Mass murderer, 25 years old, who shot forty-six people from the 300-foot-high observation tower of the Austin Campus of the University of Texas.
Whitman became unstable when, after years of ill-treatment, his mother left his father in March 1966. He began acting strangely, and this was put down to the strain of intensive studying. He complained of headaches and exhibited sudden bouts of violent temper.
On 31 July, Whitman typed a note in which he declared, ‘I am prepared to die. After my death, I wish an autopsy on me to be performed to see if there is any mental disorder.’
Late that night Whitman stabbed, then shot, his mother.
Then he stabbed his wife, and in a note wrote, ’12.00 a.m. - Mother already dead, 3 o’clock - both dead.’ There followed further outpourings against his father, and the cryptic finale, ‘Life is not worth living.’
On 1 August, armed with several pistols, and ammunition, Whitman climbed the observation tower, taking with him sandwiches, peanuts, toilet paper and a transistor radio. He killed the receptionist on the 27th floor with a crushing blow from his rifle butt, and then barricaded the stairway. Two people climbing up to the observation level were shot down in their tracks.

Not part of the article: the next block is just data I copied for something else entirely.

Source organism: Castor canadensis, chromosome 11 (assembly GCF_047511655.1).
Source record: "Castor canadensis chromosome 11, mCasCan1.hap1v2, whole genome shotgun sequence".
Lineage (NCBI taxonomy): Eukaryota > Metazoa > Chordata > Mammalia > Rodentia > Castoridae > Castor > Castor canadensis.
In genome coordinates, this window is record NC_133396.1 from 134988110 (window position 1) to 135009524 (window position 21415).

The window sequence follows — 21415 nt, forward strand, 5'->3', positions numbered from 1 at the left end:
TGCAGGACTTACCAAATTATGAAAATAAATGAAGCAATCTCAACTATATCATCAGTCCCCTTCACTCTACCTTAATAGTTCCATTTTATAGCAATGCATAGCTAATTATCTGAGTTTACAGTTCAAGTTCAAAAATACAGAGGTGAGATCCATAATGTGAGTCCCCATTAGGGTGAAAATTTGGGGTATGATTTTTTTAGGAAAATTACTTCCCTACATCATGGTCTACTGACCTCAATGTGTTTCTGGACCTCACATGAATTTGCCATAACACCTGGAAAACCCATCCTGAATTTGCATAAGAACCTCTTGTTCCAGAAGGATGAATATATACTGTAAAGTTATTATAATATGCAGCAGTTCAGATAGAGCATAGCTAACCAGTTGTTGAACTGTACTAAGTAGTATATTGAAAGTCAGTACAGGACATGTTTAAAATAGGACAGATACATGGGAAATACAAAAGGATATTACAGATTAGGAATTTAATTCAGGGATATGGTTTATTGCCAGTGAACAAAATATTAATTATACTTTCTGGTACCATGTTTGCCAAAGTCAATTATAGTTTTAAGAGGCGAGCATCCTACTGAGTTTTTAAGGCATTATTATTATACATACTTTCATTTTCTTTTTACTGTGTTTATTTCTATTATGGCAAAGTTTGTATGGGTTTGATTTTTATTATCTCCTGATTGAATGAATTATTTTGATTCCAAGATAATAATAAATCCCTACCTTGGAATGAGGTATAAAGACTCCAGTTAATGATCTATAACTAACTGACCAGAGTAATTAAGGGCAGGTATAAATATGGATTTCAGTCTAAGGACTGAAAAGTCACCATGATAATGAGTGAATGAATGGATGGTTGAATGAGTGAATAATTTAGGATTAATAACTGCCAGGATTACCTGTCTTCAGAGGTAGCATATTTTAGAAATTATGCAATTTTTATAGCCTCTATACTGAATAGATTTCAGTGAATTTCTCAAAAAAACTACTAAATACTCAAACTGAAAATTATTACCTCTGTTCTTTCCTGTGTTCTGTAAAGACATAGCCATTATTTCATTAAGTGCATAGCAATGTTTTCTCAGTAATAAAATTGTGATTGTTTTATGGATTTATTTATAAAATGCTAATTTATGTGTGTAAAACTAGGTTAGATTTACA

At 11.40 a.m Whitman began shooting at students; he was an expert ex-Marine marksman. In the next ninety-six minutes he shot and killed 16 persons and wounded 30 others. Police failed to dislodge him, as did an attempt from a low-flying aircraft. Eventually, police decided on a charge over the barricaded stairway and in the fusillade, Whitman was shot to pieces.
An autopsy showed Whitman had a tumour in the hypothalamus region of the brain. Doctors doubted whether his behaviour was caused by this.